• Colored Glasses-our new favorite intervention from Dr. Dan Siegel in his book Mindsight, obtain or create colored lens glasses for clients to explore varying perspective of objects around them, insight into sensation in low-risk ways, and connection to memory that all support the practice of mindfulness.

 

Use all Five Senses

All of the above exercises support experiential learning in session. Another favorite tool that can support a client who experiences any negative sensation or experiences hyperarousal or flooding during a therapeutic exercise is to move their attention outside of themselves and into the room as a grounding technique. To do this, you can ask the client to become more aware of the chair underneath them or their feet on their floor.  A few of our favorite tools are listed below that can be helpful in engaging a client outside of their own body.

  • 5-4-3-2-1: What are five things in the room that are blue? Four things you can touch? Three things you can hear? Two things you can smell? One thing you can taste?
  • Four Elements by Elan Shapiro: 1) Earth/Grounding: what do you see/hear/smell, 2) Air: Take measured breaths, inhale for four counts, exhale for four counts, 3) Water: Take a drink of water, use gum/mints or think of your favorite food to generate saliva, which serves as a calming agent to activate the parasympathetic nervous system and relaxation response, 4) Fire/Light: think of a place real or imagined that makes you feel calm or safe. Can you describe it using your five senses?
  • 5 Minute Mindfulness: have the client pick an object to focus on, either in their hands or within sight. Gently direct them to notice all qualities of the object including temperature, texture, color, height, etc. for five minutes duration.

 

Modeling of Mindfulness

In addition to the mindfulness exercises listed above, it can also be helpful to create a coping kit of objects that can be engaging and cater to all five senses for client use within your office. Many therapists utilize objects such as essential oils, lotion, touchstones, magnets, putty, carved wooden objects, fur, water, and sand to engage clients in mindful practice. As your client discovers which objects are effective for them to practice mindfulness, you may encourage them to purchase and utilize these objects outside of session as well.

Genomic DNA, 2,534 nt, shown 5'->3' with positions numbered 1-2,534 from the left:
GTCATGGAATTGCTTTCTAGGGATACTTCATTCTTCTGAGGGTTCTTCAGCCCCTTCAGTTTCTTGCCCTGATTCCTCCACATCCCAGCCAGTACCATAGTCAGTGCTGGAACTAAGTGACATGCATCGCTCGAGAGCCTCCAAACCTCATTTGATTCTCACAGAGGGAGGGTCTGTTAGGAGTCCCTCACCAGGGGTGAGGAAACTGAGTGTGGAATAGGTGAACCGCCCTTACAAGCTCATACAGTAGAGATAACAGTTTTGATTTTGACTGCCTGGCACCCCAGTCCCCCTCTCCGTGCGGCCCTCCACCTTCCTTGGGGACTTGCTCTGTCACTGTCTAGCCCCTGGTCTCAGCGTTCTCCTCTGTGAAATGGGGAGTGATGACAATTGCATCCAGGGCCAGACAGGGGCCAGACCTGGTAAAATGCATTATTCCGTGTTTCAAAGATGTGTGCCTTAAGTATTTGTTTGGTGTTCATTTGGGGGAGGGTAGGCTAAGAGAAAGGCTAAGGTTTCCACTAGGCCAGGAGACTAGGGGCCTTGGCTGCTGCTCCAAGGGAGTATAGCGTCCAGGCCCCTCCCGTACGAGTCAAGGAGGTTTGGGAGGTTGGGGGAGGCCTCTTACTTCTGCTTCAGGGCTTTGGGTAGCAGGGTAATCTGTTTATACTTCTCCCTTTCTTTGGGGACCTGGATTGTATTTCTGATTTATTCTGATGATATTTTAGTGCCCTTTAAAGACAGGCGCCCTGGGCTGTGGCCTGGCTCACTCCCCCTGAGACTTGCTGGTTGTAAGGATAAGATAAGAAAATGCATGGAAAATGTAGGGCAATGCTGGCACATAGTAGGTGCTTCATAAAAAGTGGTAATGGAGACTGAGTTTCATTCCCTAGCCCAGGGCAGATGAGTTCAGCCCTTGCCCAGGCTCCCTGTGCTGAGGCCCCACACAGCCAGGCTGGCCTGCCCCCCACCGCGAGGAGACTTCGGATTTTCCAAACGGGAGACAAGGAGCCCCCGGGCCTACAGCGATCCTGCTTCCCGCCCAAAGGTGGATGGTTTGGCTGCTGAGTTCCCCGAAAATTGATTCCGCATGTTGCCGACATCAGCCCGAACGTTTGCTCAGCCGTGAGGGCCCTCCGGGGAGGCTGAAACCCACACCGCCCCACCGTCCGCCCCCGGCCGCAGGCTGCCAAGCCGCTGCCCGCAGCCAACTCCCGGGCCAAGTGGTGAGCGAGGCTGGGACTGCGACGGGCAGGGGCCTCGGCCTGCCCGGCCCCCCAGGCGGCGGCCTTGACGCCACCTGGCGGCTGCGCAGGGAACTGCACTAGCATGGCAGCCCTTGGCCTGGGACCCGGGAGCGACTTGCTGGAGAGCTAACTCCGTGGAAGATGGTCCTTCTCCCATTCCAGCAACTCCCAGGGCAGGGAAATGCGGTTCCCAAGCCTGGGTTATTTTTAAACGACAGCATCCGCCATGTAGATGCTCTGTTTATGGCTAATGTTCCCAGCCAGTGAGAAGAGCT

Regardless of which tools or techniques you elect to use in support of your clients, it can be even more helpful to notice your own body and energy in the room. By becoming aware of your breath, posture, and energy levels, you can support client in feeling safe or supported to do this work. By practicing alongside your clients, you model what it means to feel grounded or mindful, which is beneficial not only to your client seeking relief, but to yourself as the clinician mindfully engaging each client in their meaningful work and progress towards health.

Holding Space for Horror, Hurt, and Healing

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Have you ever felt the sensation of déjà vu? The gut feeling that you’ve been here before and thus can’t escape this surreal feeling, like you’re floating, your stomach is full of rocks, and there’s a ringing in your ears? For many of us, February 14, 2018 was a day of déjà vu in its worst form, reliving the trauma and horror of another mass shooting.